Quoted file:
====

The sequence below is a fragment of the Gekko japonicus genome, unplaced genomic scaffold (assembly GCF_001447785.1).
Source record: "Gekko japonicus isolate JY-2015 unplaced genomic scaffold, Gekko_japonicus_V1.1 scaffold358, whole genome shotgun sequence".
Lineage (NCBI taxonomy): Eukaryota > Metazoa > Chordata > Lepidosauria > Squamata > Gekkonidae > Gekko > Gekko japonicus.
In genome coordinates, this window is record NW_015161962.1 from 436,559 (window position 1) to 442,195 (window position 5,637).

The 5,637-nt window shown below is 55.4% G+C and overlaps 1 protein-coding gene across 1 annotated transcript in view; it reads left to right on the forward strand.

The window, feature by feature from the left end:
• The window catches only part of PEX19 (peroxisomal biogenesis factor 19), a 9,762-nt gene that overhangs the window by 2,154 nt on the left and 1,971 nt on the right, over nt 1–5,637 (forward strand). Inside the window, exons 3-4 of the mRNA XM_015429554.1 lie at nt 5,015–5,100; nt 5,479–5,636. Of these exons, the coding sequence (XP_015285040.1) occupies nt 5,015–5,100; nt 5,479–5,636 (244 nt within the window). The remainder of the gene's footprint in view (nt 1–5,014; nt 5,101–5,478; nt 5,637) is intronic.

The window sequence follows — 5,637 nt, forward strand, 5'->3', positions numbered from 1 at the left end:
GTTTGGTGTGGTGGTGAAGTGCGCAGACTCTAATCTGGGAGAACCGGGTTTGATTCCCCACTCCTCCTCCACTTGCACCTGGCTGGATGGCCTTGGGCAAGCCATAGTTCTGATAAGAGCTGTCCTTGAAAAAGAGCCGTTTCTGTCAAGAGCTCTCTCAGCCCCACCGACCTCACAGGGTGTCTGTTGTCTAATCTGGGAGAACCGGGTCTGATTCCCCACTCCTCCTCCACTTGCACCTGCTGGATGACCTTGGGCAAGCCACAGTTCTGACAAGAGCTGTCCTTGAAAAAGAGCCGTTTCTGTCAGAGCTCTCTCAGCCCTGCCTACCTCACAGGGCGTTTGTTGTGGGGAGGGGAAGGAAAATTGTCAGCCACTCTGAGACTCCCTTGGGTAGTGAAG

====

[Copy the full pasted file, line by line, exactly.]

The sequence below is a fragment of the Gekko japonicus genome, unplaced genomic scaffold (assembly GCF_001447785.1).
Source record: "Gekko japonicus isolate JY-2015 unplaced genomic scaffold, Gekko_japonicus_V1.1 scaffold358, whole genome shotgun sequence".
Lineage (NCBI taxonomy): Eukaryota > Metazoa > Chordata > Lepidosauria > Squamata > Gekkonidae > Gekko > Gekko japonicus.
In genome coordinates, this window is record NW_015161962.1 from 436,559 (window position 1) to 442,195 (window position 5,637).

The 5,637-nt window shown below is 55.4% G+C and overlaps 1 protein-coding gene across 1 annotated transcript in view; it reads left to right on the forward strand.

The window, feature by feature from the left end:
• The window catches only part of PEX19 (peroxisomal biogenesis factor 19), a 9,762-nt gene that overhangs the window by 2,154 nt on the left and 1,971 nt on the right, over nt 1–5,637 (forward strand). Inside the window, exons 3-4 of the mRNA XM_015429554.1 lie at nt 5,015–5,100; nt 5,479–5,636. Of these exons, the coding sequence (XP_015285040.1) occupies nt 5,015–5,100; nt 5,479–5,636 (244 nt within the window). The remainder of the gene's footprint in view (nt 1–5,014; nt 5,101–5,478; nt 5,637) is intronic.

The window sequence follows — 5,637 nt, forward strand, 5'->3', positions numbered from 1 at the left end:
GTTTGGTGTGGTGGTGAAGTGCGCAGACTCTAATCTGGGAGAACCGGGTTTGATTCCCCACTCCTCCTCCACTTGCACCTGGCTGGATGGCCTTGGGCAAGCCATAGTTCTGATAAGAGCTGTCCTTGAAAAAGAGCCGTTTCTGTCAAGAGCTCTCTCAGCCCCACCGACCTCACAGGGTGTCTGTTGTCTAATCTGGGAGAACCGGGTCTGATTCCCCACTCCTCCTCCACTTGCACCTGCTGGATGACCTTGGGCAAGCCACAGTTCTGACAAGAGCTGTCCTTGAAAAAGAGCCGTTTCTGTCAGAGCTCTCTCAGCCCTGCCTACCTCACAGGGCGTTTGTTGTGGGGAGGGGAAGGAAAATTGTCAGCCACTCTGAGACTCCCTTGGGTAGTGAAG